[2-meter high fabric-formed concrete column]
The use of flexible molds entails a direct formal relation between the tectonic principles of the formwork structure, the type of concrete pour, and its concrete consequence, so to speak. It is a potential to develop the details in formwork construction because they are technical as well as aesthetic/form giving. On the other hand, this formal consequence means that all mistakes show themselves as well with equal power, and this is a disadvantage of the building method unless you see mess-ups as a charm. The dilemma of course is that working meticulously in construction shows high-level craftsmanship. This comes at a price in hours and wages, in Denmark 70% of the cost of concrete elements go to wages.
[Images of fabric-formed plaster model 1:4]
One of the student groups at the 2013 TEK1 workshop at RDAFA also concluded this from their preliminary experiments with fabric formed plaster casts. When attempting to literately tailor the fabric formwork the ruthless character of the poured plaster changed initial intentions to less controlled and little desired folds and bulges (not shown here). It took a long time to work with intricate principles and it still proved difficult to anticipate and achieve the results they desired. As a result, the students devised a formwork principle that, while simple to construct, would still result in sharp, controlled edges as well as soft curving surfaces. The principle was tested in the model shown above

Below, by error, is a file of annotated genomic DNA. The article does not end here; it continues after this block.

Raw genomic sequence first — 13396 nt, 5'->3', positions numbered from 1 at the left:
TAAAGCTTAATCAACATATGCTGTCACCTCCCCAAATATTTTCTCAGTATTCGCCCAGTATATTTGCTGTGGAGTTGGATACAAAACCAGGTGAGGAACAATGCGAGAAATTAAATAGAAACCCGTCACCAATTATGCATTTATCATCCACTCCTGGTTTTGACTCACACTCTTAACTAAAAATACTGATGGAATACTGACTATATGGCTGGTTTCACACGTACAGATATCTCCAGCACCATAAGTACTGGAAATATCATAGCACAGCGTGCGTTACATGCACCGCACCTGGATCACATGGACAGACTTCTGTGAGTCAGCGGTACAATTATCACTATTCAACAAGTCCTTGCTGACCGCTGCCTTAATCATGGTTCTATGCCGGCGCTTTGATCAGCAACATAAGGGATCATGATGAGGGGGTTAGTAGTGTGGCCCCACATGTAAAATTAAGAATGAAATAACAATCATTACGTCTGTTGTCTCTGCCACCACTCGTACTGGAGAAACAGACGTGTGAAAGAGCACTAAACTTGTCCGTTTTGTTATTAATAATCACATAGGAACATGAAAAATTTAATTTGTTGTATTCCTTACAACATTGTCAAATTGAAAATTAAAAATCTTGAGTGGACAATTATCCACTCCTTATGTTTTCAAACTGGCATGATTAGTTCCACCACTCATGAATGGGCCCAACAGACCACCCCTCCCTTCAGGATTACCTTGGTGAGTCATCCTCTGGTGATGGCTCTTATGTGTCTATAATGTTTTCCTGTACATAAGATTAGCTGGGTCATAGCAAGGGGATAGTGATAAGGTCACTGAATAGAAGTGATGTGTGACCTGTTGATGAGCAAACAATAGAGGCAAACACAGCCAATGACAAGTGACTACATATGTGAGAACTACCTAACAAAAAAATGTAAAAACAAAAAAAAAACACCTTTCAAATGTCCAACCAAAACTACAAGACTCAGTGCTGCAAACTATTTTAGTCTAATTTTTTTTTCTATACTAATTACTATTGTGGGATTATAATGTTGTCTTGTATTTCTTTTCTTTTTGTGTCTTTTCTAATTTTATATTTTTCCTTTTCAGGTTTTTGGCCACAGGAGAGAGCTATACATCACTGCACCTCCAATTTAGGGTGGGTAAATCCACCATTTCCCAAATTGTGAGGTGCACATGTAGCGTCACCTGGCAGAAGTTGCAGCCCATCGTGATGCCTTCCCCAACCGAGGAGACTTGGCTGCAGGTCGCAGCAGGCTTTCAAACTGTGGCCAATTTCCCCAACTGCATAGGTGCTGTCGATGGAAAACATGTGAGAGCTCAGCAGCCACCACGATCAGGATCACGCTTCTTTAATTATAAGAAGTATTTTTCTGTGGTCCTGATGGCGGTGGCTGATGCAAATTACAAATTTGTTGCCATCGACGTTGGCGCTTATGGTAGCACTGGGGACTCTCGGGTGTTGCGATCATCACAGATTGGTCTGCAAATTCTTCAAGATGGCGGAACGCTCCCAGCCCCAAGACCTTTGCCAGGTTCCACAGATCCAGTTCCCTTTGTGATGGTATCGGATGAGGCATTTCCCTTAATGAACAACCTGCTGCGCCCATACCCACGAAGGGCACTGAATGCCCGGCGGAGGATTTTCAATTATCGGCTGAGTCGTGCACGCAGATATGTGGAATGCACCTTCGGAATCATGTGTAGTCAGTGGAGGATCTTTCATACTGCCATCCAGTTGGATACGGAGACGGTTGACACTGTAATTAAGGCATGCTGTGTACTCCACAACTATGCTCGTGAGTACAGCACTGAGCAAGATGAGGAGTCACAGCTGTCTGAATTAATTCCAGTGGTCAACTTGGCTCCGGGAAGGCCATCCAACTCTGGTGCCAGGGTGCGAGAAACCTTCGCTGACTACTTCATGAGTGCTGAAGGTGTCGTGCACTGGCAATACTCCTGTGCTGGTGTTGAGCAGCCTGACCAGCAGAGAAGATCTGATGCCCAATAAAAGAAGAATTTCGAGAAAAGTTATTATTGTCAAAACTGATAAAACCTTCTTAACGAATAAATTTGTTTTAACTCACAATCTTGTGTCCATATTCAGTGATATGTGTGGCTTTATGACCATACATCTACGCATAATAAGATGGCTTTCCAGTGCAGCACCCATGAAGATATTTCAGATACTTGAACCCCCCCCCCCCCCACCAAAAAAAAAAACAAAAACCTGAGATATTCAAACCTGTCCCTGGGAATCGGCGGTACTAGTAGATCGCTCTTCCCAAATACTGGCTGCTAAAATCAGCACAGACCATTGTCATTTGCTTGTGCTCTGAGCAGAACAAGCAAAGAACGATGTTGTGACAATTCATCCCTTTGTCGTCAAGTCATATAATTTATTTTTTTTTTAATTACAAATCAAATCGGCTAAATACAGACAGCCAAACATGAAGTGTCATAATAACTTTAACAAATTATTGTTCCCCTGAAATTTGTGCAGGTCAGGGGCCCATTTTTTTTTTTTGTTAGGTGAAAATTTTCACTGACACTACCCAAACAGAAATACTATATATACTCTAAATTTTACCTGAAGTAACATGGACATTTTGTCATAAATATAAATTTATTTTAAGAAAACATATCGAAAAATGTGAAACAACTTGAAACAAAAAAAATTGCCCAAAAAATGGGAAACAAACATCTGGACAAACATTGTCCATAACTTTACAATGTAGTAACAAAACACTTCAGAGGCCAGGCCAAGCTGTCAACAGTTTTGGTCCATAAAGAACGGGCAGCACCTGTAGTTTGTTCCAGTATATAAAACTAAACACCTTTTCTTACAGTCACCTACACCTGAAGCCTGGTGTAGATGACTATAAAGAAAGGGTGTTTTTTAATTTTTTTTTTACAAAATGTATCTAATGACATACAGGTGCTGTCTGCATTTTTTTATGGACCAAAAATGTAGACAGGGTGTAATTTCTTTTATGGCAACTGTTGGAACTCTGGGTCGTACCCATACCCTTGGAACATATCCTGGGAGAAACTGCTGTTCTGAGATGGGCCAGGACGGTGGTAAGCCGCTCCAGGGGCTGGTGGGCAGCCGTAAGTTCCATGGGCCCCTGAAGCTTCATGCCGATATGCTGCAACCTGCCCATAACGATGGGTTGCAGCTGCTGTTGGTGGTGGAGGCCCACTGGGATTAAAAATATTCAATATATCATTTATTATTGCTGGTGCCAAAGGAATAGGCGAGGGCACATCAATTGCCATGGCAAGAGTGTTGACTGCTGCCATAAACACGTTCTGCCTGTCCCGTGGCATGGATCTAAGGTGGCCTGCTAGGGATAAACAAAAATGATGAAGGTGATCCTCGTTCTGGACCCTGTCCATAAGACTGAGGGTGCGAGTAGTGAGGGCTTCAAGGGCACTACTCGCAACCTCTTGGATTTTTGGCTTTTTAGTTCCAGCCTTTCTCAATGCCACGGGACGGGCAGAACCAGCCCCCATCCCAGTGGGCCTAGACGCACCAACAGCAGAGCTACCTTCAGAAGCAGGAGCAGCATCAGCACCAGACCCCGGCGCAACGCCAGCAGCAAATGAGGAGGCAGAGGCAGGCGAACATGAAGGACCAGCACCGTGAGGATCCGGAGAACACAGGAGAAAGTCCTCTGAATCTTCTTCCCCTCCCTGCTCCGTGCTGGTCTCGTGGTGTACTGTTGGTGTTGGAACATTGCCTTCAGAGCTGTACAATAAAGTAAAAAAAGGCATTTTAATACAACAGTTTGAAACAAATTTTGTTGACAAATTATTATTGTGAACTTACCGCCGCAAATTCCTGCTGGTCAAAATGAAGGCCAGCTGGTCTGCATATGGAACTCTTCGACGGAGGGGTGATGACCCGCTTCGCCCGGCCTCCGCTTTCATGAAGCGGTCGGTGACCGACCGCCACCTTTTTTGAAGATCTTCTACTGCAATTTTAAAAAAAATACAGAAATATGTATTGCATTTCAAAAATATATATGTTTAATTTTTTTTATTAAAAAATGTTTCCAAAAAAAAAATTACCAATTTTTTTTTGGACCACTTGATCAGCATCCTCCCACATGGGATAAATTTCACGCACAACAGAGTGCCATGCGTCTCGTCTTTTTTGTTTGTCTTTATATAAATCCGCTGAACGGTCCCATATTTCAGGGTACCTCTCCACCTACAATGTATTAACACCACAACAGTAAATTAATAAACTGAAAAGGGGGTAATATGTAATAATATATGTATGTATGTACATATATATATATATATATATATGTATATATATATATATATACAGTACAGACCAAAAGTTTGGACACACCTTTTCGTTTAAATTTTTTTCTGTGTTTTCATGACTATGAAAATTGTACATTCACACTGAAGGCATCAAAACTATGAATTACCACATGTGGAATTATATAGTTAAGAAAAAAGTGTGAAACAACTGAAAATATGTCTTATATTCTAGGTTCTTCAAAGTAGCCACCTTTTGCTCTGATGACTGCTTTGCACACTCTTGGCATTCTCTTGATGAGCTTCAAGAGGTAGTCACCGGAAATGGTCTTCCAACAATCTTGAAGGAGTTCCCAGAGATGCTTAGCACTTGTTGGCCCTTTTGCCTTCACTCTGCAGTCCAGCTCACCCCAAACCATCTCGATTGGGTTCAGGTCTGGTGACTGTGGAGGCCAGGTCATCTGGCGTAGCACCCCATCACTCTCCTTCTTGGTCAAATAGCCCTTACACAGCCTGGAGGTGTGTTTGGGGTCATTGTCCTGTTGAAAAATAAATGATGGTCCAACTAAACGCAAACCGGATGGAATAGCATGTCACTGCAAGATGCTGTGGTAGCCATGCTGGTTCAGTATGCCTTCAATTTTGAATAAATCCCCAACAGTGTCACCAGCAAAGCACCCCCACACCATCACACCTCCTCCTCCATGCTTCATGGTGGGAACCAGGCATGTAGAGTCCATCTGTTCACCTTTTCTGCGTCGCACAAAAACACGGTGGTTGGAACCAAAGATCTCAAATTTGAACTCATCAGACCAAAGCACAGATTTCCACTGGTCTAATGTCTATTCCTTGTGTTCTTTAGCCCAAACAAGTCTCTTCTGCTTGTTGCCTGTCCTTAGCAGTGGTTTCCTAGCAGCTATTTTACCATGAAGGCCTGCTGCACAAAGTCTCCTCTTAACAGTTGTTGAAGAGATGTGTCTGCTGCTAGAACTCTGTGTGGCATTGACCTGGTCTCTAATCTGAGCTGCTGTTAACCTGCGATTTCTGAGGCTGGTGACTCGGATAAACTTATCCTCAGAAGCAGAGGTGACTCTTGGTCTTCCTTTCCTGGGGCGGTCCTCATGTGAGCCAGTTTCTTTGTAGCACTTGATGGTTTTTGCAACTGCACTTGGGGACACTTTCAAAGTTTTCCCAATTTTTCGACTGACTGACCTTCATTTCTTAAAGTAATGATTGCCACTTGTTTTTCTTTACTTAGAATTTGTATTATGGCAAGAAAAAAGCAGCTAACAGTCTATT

Formgiver and structure
The storyboard shows the steps of constructing the column and the simplicity and tectonics of the structural formwork principle. The title is Compression and Expansion and refers to the role of the formwork sheets and the consequence on the poured fabric mold. I love how the interlocking and formgiving mdf-sheets are also what holds up the fabric tube. The principle means that the column has a square footprint and always two flat surfaces and two curved ones, i.e. quite a complex geometry.
[Left: the formwork structure ready for the pour. Right, detail of the formwork structure before stripping ; bits of cement has filtered through the fabric along with excess mix water during the pour.]
[Sketches from student report showing the principles and the steps of constructing the formwork]
Creases and shifts
Despite their work at simplifying the process for ultimate control, for the resulting fabric-formed concrete column, students were unhappy about little creases from the fabric as well as the asymmetry of the bulges. Especially the bottom has uneven bulges, which could have been avoided by adjusting the fabric tube before and during the pour, as well as working the concrete from outside the formwork – simply moving the fresh concrete by pushing against the membrane mold. Note, however, how identical creases can be found on the surface of the plaster model cast using the same principle.
This first meeting with concrete and principles formwork tectonics for first-year students is promising. If you are in Copenhagen, swing by the quay behind the RDAFA and check out the columns.
Work and drawings by: Oskar Mannov, Sidsel Petersen, Nora Ødegård, Cuong Tran, and Toke Ridderson.
TEK1 2013 concrete workshop organized and taught by Finn Bach, Tenna Beck, and Anne-Mette Manelius (yours Concretely) for the Institute of Architectural Technology at the RDAFASA